By Josh Boyd
We, as hunters, tend to be fantastic storytellers. Every hunt, even if uneventful, has the makings of a great tale. When it comes to turkey hunting, we have also found that it is far easier to explain away the reason for an unfilled tag, as opposed to admitting that the cards just did not fall as we would have hoped.
This has led to the advent of numerous wives’ tales regarding turkey hunting, some of which come as a distorted extension of the truth, while others tend to be tall tales passed down from one generation to the next.
If you have turkey hunted for any length of time, you have likely overheard the telling of several such scenarios, and might even have done the telling yourself from time to time. After all, it’s pretty safe to say that we all have at one point in time or another.
You Cannot Call a Turkey Up/Down a Hill
This is one of the oldest ones in the book. While toms can indeed be finicky when being worked into range, the notion that a turkey cannot be called over a grade, whether uphill or downhill, is strictly false.
When truly evaluated, seldom do we ever hunt entirely flat ground. If this was a factual statement, turkeys would be virtually unkillable. Likewise, when toms are responding to calling, they are seeking out a hen. If longbeards were not capable of making their way to the sound of a hen, unless on a completely flat plain, we probably wouldn’t have many poults to show for it.
Only Expert Callers Take Turkeys
It only takes one season in the spring turkey woods to realize that this statement is of little truth. The reality is, every hen sounds differently from the next, just as the voices of no two people sound the same. In fact, the vocalizations of some hens leave a lot to be desired, sounding somewhat similar to a beagle with its tail caught in a screen door.
Even the most novice of callers can bring a turkey to their gun when the time is right. How well toms respond to calling, often has more to do with them being in the right mood, than it does how well you call.
Roosted Is Roasted
There have been many hunters who have danced the jig of victory after roosting a gobbler on the evening before a hunt, only to be left scratching their heads by mid-morning the following day. The thought that roosting a bird guarantees you a filled turkey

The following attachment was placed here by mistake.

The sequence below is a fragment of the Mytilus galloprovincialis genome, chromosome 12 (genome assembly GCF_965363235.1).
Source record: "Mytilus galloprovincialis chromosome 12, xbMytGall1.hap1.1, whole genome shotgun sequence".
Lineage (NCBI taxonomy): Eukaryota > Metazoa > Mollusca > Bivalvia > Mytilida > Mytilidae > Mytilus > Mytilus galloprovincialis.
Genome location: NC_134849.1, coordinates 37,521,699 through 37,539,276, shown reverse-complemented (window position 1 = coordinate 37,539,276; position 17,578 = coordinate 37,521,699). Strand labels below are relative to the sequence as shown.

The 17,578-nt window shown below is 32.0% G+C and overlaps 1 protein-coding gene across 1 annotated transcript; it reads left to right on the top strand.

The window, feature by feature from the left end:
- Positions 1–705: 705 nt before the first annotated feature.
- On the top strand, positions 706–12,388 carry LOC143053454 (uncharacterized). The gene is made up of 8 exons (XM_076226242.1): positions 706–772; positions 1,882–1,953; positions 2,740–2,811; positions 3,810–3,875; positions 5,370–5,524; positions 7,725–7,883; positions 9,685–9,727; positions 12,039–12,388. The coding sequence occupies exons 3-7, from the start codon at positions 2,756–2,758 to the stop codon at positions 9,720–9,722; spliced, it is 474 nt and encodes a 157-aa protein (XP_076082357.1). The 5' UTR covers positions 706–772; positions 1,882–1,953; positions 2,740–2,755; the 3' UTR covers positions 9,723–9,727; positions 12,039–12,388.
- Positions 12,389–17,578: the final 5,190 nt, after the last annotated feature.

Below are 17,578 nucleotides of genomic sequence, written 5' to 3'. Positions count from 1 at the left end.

tag twelve hours later, directly contradicts the one absolute truth of turkey hunting; a turkey will seldom do what you expect them to.
Any number of circumstances can throw a kink into your plans to kill a tom directly following fly-down. The unanticipated arrival of a lonely hen in the opposite direction, an untimely guest appearance by a coyote, or a generally indecisive tom, all tend to put an end to our ambitions of tagging a turkey in time to make breakfast.
Turkeys Will Not Cross a Creek or Fence
Every year without fail, we inevitably hear talk of a hard-gobbling tom whose life was spared by an inconveniently located creek or fence line. The story always seems to be the same. The turkey in question was gobbling every breath with a full head of steam, until he reached the very obstacle that stopped him in his tracks. While it can be difficult to coax a tom into crossing a fence or flying a creek, it can and does happen every day.
If turkeys never crossed such obstacles, it would stand to reason that a turkey would never leave a given property, assuming it was fenced on all four sides, and we all know this to be far from the truth. More times than not, there is simply more to the scenario than meets the eye. Maybe the tom that stopped short was accompanied by a group of hens that led him away, or the wary old longbeard saw something about the scenario that left him uneasy.
You Need a 12 Gauge With 3 ½” Shells
Turkeys are indeed a hearty game animal that require a solid shot to take cleanly. However, a 12 gauge shotgun with a 3 ½” magnum shell is not the only way of getting this done. Many hunters every year unnecessarily take a beating at the hands of their shotgun, all in the name of what is perceived to be vastly superior performance.
On the contrary, the 20 gauge shotgun has found great favor in recent years among turkey hunters, and can cleanly kill a turkey at distances of 40+ yards. Additionally, many youth hunters have made great use out of .410 shotguns as of late, as new turkey-specific TSS loads have hit the market. Even if you still favor the use of a 12 gauge, a vast number of excellent shooting 3” loads have taken much of the advantage out of 3 ½” magnum load use.
Sorting Fact From Fiction
If you turkey hunt for enough years, you will likely hear every one of these wives’ tales, and many more, told time and time again. Remember, not all that is told is true, and sometimes one man’s perception is not another’s reality. Instead, rely on your own instincts to be your guide when afield, and let the turkeys themselves be your teacher.